2015-06-11-OSUEnergyConference2017-05-18T13:56:02+00:00

Terry Ragsdale Plays Down Fracking Risks in Talk at OSU Energy Conference

Ragsdale-OSUEnergyMuch has been made in the media and the courts regarding fracking and its possible link to earthquakes and pollution.

But Terry Ragsdale, shareholder at GableGotwals Law Firm, isn’t convinced.

Ragsdale’s roots to the energy industry date back to the 1980s, when he worked as a petroleum engineer in Texas, Louisiana, Mississippi and Alabama for five years before going to law school.

He spoke recently at the Ninth Annual Oklahoma State University Energy Conference held at the Hyatt Regency Hotel.

As a petroleum engineer, he personally designed and performed a number of hydraulic fracturing operations.

At the time he became a petroleum engineer, he says fracking was old technology.

“It has been around since the 1940s,” he told the room full of energy professionals. More than one million frack jobs had been performed by the time I performed my first one.”

At the time, it was completely uncontroversial and there was nothing unusual about it, he said.

“There was no particular impact on the environment or wells, other than hopefully enhancing the production of the wells that I drilled,” he said.

The majority of wells drilled in Oklahoma are horizontal wells.

Ragsdale says with all of the misinformation about fracking, it is important for those in the industry to educate their family and neighbors about what fracking really is all about.

Frack jobs are performed to increase the productivity of the well.

“There are a lot pore spaces in rock or shale,” he said. “There are molecules of natural gas and oil that are trapped there. Some reservoir rock is very highly permeable, imagine sand on a seashore. It’s pretty easy to drill the oil or gas out of permeable rock, but not so with shale. It is virtually impermeable, unless you do a frack job and create fissures in it to release the trapped oil or gas, it’s not going to come out in an economic way.”

Fracking takes a small amount of water mixed with small percentages of chemicals in the water to make a gel,” he explained.

They inject a frack into the gel pack. Then they have massive pumps that pump it into the well where it’s been drilled and it creates fissures in the rock. It propagates hundreds or thousands of feet.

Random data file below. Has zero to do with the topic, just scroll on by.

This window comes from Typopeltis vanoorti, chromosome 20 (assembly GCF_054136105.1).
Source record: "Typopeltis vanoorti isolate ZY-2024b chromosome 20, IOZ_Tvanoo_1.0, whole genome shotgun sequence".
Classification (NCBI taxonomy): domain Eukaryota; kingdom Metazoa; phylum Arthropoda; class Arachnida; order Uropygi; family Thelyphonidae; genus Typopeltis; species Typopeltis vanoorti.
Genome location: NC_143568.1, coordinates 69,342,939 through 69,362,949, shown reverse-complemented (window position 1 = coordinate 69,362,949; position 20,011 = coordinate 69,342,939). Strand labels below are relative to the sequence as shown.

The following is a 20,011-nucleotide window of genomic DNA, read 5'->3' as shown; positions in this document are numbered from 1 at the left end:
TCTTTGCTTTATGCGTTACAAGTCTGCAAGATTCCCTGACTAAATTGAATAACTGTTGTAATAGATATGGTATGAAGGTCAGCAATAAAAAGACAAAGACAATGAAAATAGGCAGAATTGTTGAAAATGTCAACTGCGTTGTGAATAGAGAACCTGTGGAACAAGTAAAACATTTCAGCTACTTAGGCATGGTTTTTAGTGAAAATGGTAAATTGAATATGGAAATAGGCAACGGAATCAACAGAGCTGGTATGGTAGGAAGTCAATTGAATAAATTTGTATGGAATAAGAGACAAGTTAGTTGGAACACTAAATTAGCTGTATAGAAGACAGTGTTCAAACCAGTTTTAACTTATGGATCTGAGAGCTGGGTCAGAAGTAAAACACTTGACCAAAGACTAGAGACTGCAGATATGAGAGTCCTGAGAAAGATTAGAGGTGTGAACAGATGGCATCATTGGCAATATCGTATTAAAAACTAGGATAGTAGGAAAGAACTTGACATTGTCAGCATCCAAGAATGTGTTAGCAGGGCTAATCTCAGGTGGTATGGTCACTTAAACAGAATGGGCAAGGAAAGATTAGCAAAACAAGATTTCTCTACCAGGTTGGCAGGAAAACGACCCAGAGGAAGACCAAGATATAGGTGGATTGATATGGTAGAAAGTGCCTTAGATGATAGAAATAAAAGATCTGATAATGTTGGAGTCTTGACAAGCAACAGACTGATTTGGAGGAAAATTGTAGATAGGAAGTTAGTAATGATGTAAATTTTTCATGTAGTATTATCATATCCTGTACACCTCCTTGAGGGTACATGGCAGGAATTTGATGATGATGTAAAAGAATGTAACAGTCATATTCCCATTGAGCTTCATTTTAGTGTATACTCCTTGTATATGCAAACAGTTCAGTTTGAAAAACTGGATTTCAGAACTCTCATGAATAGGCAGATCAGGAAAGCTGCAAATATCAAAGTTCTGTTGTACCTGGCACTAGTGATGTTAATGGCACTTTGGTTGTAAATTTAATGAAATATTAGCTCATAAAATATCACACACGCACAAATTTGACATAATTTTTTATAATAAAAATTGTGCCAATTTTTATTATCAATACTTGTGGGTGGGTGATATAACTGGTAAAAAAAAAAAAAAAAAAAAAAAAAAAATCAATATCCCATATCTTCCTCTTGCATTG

“No one knows which direction it is going to go until you actually do the frack job,” Ragsdale said. “That is decided by Mother Nature and they measure it to the hundredth of an inch.”

Ragsdale addressed some of the myths associated with fracking.

One so-called myth proposed that fracking caused gas to leak into tap water, which supposedly caught on fire.

“A frack job may be 10,000 feet under the ground. It’s inconceivable that the frack could go 10,000 feet, back up the well and get into somebody’s house or water supply,” Ragsdale said. “It virtually never happens despite millions of frack jobs being performed.”

He also says the amount of water used is not a valid issue.

“The amount of water used is minuscule compared to other public uses of water,” he said.

As for seismicity, he says people think fracking causes earthquakes, but it doesn’t.

“Even the Obama Administration’s U.S. Geological Survey said their studies don’t link seismicity to hydraulic fractures,” he said.

Fracking is not inducing earthquakes, he says. However, there is a trend toward mandatory disclosure of fracking chemicals. He says the Oklahoma Corporation Commission is addressing those concerns.

First, they have ruled producers are not allowed to pollute fresh water. Second, there must be a disclosure of the chemicals used in the hydraulic fracturing fluid within 60 days.

And, on the Oklahoma Corporation Commission’s website, one can view all of the frack jobs within a certain county.

The website shows the precise GPS coordinates of where the frack job was performed.

Furthermore, if a homeowners are concerned about what chemicals are going into a well within their neighborhood, there is a national database where they can find out what chemicals are being used at the site.

Lesa Jones
lesa.jones@tulsabusiness.com
Twitter: @LesaLJones

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